Bernardo Bertolucci's ("Last Tango in Paris") latest explicit affaire d'amour has gotten intense advance publicity for its adults-only MPAA designation, and sure enough, the final print is filled with naked French people and other disturbing images. But focus exclusively on the movie's brazen, occasionally gratuitous sexuality and you'll miss a whole other level of pleasure.
Set in Paris in the spring of 1968, this is the story of a gangly American (Michael Pitt) in love with a pair of native twins (Eva Green and Louis Garrel), whom he meets during a protest against the closing of the Paris Cinematheque. Like him, they're hard-core film buffs, and they live to quiz each other about fondly recalled scenes from screen classics. (Almost every time they do so, Bertolucci inserts actual footage from the movies they're referencing, as loving counterpoint.) The fact that these too-affectionate sibs welcome their new Yank pal into their circle by quoting the "one of us" speech from Tod Browning's "Freaks" is the first sign that we'll be witnessing the birth of an unconventional relationship, to say the least. Second warning: the Barbarella comic-strip panel on the wall of the twins' apartment, a visual cue for all manner of free-loving, youthful perversities to come.
To cite a more recent pop-cultural touchstone, these frisky, trés Freudian frogs make Billy and Brenda Chenowith of "Six Feet Under" look like the Campbell Soup Kids, and most of the movie details the psychosexual games they play with each other and their new friend -- activities depicted as relief to the social establishment represented by their dad, a poet who has little time for his kids' snooty utopianism. (A poet as the voice of mature reason? It's Europe in the '60s, man. Don't be so uptight.)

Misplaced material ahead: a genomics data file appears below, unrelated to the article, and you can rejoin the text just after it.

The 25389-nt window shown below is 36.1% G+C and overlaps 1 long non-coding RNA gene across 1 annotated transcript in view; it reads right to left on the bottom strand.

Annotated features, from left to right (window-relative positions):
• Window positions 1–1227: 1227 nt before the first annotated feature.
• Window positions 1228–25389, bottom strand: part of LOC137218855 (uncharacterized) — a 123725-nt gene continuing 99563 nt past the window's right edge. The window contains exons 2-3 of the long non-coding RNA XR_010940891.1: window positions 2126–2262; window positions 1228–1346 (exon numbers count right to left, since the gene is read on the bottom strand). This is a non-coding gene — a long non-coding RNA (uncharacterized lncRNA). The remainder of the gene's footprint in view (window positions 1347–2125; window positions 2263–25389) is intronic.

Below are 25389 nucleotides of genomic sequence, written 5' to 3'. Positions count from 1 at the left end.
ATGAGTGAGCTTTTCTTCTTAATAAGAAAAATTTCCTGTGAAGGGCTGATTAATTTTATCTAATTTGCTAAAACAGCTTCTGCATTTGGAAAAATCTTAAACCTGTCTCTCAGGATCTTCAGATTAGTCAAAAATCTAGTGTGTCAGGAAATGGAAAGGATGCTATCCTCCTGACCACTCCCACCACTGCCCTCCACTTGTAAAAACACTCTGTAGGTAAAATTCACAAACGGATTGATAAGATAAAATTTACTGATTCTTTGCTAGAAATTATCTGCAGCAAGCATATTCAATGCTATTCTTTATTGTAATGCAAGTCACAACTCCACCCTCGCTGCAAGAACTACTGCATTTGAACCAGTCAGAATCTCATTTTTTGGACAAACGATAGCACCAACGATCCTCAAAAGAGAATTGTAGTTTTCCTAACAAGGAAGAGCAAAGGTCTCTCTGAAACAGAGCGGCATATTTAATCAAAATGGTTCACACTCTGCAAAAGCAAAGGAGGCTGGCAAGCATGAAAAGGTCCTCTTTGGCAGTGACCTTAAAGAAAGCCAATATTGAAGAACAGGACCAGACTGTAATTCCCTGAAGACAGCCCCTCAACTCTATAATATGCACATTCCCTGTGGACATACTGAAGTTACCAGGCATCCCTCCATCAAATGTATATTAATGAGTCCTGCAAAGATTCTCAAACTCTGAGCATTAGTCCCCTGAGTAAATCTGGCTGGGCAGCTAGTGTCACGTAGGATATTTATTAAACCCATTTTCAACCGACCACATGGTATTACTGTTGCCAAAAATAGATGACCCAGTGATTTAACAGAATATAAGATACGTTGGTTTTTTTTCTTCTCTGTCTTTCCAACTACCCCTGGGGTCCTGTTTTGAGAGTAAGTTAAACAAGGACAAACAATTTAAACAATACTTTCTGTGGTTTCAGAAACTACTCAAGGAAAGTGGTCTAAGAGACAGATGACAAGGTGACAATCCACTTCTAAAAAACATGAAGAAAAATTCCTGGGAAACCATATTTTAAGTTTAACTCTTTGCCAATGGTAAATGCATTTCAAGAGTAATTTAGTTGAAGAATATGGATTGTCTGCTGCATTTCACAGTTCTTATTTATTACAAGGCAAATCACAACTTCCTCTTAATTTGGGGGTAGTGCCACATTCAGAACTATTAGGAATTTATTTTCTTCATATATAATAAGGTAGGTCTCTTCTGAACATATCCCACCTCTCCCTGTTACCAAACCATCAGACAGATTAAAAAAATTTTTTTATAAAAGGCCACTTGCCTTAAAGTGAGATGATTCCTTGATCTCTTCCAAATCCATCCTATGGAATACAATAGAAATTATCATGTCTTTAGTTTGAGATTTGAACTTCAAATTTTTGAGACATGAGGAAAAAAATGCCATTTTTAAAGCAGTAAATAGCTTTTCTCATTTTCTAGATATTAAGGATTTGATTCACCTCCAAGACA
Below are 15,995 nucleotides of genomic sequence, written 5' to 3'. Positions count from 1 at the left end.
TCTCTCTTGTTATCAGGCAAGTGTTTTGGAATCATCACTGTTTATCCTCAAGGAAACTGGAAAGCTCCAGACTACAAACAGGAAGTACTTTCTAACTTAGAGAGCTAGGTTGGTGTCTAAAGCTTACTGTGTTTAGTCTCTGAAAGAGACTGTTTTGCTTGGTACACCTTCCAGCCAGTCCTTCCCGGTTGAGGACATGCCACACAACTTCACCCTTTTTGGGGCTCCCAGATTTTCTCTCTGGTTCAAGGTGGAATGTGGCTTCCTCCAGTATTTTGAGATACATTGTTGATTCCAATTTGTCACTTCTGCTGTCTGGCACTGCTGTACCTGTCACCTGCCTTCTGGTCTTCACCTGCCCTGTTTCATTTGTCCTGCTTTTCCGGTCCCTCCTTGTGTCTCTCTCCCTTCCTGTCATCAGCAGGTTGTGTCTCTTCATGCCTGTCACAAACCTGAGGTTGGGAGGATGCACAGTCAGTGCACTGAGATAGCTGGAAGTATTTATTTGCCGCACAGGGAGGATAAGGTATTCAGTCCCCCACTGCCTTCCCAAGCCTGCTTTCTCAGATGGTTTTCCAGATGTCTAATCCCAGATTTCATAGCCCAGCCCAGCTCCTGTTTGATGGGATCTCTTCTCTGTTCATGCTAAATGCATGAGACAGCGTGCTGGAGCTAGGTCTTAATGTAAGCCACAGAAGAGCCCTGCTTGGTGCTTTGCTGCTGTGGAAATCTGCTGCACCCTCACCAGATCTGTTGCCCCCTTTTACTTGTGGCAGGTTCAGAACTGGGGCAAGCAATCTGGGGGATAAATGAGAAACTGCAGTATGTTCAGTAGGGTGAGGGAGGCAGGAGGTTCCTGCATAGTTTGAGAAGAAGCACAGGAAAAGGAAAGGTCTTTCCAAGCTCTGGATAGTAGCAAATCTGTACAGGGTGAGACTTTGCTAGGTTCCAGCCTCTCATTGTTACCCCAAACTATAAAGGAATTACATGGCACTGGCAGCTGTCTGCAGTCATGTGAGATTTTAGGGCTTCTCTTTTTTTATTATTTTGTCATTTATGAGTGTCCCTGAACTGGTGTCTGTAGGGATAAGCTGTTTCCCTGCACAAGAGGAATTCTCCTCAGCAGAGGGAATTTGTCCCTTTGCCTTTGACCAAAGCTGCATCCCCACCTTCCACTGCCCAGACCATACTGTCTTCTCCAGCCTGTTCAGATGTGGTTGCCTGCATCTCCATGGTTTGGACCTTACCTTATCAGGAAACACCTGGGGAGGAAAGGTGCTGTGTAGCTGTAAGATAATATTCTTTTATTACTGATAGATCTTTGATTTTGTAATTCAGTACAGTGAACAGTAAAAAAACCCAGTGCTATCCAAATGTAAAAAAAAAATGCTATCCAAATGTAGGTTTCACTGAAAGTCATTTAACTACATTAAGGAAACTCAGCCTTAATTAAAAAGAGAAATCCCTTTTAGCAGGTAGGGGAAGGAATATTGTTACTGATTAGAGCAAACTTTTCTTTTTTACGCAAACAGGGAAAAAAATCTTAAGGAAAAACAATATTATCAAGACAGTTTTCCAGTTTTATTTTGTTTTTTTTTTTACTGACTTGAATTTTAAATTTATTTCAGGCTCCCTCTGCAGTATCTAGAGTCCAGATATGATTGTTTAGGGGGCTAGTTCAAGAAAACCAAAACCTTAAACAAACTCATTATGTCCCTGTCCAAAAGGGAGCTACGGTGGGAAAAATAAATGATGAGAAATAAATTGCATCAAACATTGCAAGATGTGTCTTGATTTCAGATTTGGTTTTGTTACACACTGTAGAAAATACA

Some reviewers are already touting "The Dreamers" as a romantic paean to the Technicolor explosion of personal potential that followed the Summer of Love. But such an analysis only seems overtly logical in the film's closing minutes, which manage to be both pat and inconclusive in their call to action of some sort or other. Otherwise, Bertolucci appears to take a good deal of delight in debunking some of the sacred cows embraced by youth movements then and now: Talking about politics, he suggests, is not the same thing as being political. Holding an encyclopedic knowledge of film is not the same thing as genuinely appreciating the form. And those serious cinephiles in the first row of your local theater may not be intense thinkers after all -- they may only be sitting there because they couldn't get dates.
Adding a new wrinkle to his own on-screen dating habits is star Pitt, once the naïve butt boy to John Cameron Mitchell's Hedwig and here stumbling through yet another eye-opening courtship. But even the tone-deaf Tommy Gnosis would recognize that the awful version of "Hey Joe" Pitt contributes to this movie's soundtrack should have stayed in the trailer park.
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